He stood there looking at Peter, trying to gauge the effect of his words. Peter's face told him nothing, but there were other things Johnny saw that made him feel the fight was won. Peter's hands were clenched like a man's about to go into battle.

Peter was silent for a long while. He didn't argue with Johnny. He couldn't. He had long felt that what Johnny had said was right. In the last year he had paid the combine one hundred and forty thousand dollars while keeping about eight for himself. But Johnny was young and too ready to tilt at the windmill. Maybe when he was a little older he would realize that sometimes a man had to have patience.

He turned away from Johnny, walked over to the sink, and drew a glass of water. He sipped it slowly. Still, there was something in what Johnny had said. If all the independents got together, they could fight the combine and maybe they would win the fight. Sometimes fighting was better than wait­ing; maybe Johnny was right. Maybe this was the time. He put the tumbler back on the sink and turned to Johnny.

"How much did you say it would cost to make a picture like that?" he asked.

"About twenty-five thousand dollars," Johnny replied. "That is, if you wanted Warren Craig to play the lead."

Peter nodded his head. Twenty-five thousand dollars—a lot



of money for one moving picture. Still, if it went over, there was a fortune to be made. "If we made a picture like that," he said, "we must have Warren Craig to play the lead. We can't afford to take any extra chances."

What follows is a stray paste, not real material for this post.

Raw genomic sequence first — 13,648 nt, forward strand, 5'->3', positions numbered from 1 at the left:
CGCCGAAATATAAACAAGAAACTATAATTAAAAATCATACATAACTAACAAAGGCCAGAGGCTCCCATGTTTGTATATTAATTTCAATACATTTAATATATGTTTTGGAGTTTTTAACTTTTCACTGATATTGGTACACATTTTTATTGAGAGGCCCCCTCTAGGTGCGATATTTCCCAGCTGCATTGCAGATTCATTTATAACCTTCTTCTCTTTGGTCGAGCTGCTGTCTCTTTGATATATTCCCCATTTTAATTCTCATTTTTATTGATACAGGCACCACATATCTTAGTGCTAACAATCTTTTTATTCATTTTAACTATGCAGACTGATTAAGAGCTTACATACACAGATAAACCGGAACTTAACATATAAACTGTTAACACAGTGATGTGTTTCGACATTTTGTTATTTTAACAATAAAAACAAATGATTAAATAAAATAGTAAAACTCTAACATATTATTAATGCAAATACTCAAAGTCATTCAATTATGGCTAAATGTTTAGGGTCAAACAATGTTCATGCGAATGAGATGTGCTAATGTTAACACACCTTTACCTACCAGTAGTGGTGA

Johnny pounced on his opportunity. "You won't actually need twenty-five thousand of your own," he said eagerly. "Joe and I can put up five thousand between us, you put up eight, and we can borrow the rest. I was thinking some of the ex­hibitors would take a chance on a thing like that. They're always crying for something different. If we can give it to them, maybe we can get the dough from them."

"But we got to get Warren Craig," Peter said.

"Leave that to me," Johnny answered confidently. "I'll get him."

'Then I can put up ten thousand," Peter said.

"You mean you're going to do it?" Johnny asked, the pulse now hammering wildly in his forehead.

Peter hesitated a moment. He turned to Esther and looked at her. The words came out very slowly. "I'm not saying I'm going to do it and I'm not saying I ain't. What I'm saying is that I'll think about it."